Almost all defined benefit (DB) trustees show excellent understanding of financial concepts, but most boards lack diversity.
These are the conclusions in the first report on the Mapping the Trustee Landscape research published by Aon Hewitt and Leeds University Business School (LUBS) on 9 February.
More than nine in ten (93%) trustees and scheme managers correctly answered at least four out of five questions on time value of money, real versus nominal returns, compounding, diversification, and risk.
However, most trustee boards are predominantly comprised of men, with an average age of 54 and degree level education. Just over 80% of respondents were men, while 78% were educated at university.
The research was conducted in the second half of 2016 by an online survey of 197 DB trustees and scheme managers, as well as 10 interviews with DB scheme representatives.
Schemes surveyed ranged from small schemes with less than £15m of assets under management (AuM) to large schemes with more than £5bn AuM.
LUBS associate professor Dr Iain Clacher said the high understanding of financial concepts improves decision-making.
"In general, respondents had a good understanding of financial risk, and a high level of financial literacy, both of which are key to understanding complex investment decisions," he said. "These skills should assist their decision-making around costs and fees.
However he warned the homogenous make-up of trustee boards could reduce the strength of their governance.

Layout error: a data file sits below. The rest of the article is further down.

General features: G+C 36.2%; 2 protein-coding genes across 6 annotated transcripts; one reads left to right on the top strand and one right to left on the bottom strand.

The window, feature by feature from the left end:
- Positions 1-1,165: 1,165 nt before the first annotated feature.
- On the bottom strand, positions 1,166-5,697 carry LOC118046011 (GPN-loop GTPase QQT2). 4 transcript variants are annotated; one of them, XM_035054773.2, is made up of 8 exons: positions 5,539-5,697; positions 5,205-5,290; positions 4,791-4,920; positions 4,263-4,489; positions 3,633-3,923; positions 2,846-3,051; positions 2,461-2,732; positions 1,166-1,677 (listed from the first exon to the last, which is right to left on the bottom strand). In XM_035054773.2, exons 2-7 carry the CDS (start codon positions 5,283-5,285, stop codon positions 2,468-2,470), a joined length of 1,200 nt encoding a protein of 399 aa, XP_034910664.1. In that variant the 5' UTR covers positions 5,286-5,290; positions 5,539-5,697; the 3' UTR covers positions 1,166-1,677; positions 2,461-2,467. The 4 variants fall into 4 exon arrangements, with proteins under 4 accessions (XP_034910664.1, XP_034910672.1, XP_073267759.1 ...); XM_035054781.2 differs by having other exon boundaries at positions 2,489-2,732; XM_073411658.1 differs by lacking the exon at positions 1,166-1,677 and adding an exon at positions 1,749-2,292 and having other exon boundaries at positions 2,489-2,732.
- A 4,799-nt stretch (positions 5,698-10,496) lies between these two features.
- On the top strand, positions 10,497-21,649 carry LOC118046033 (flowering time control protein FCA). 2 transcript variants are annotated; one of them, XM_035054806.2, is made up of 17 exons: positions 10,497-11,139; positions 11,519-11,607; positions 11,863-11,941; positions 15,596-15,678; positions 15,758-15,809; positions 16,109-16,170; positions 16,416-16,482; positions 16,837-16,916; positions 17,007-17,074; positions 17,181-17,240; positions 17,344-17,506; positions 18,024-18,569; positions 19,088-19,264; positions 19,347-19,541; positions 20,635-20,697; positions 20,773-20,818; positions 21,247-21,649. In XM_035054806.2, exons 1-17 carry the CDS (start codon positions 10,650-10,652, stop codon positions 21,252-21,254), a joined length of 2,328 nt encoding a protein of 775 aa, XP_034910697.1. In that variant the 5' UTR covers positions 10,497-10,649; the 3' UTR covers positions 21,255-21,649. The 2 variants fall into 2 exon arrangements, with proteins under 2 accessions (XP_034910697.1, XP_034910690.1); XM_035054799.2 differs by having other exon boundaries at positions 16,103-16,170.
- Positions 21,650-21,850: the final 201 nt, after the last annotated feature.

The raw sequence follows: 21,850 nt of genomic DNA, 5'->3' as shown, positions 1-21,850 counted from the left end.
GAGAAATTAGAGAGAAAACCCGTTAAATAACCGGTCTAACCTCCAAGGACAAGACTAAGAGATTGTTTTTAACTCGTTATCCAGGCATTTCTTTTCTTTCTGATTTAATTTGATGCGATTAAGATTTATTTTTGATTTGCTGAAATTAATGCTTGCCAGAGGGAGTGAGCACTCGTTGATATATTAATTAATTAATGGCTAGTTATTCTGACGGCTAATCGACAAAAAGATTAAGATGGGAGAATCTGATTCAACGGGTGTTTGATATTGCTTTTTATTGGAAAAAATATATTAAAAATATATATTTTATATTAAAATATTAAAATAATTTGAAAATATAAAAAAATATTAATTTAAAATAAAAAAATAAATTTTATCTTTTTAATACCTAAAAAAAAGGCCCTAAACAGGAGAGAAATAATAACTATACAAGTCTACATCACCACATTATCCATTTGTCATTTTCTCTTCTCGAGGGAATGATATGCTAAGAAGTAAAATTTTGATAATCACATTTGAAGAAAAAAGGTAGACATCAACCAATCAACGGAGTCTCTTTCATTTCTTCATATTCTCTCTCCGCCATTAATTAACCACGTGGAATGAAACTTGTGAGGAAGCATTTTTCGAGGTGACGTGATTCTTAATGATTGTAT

"This concentrated demographic is a concern given studies have found that gender diversity on corporate boards helps strengthen governance and is beneficial for monitoring and the board decision-making process," he continued.
"The current profile of trustees may also create an environment where ‘groupthink' could emerge."
The survey also found that most trustees who responded had at least 10 years of experience.
Aon Hewitt partner Lynda Whitney said the increasing number of female trustees was encouraging, but that diversity was broader than simply age or gender.
"Dr Clacher's research shows that, today, one in five trustees are female - an improvement on research in 2006, which showed only one in 40 trustees were female," she said.
"However, diversity is not just about gender or age. It is also about diversity of approach and thinking and we can draw on research into corporate boardrooms which has shown that diversity leads to better decision-making and financial outcomes."
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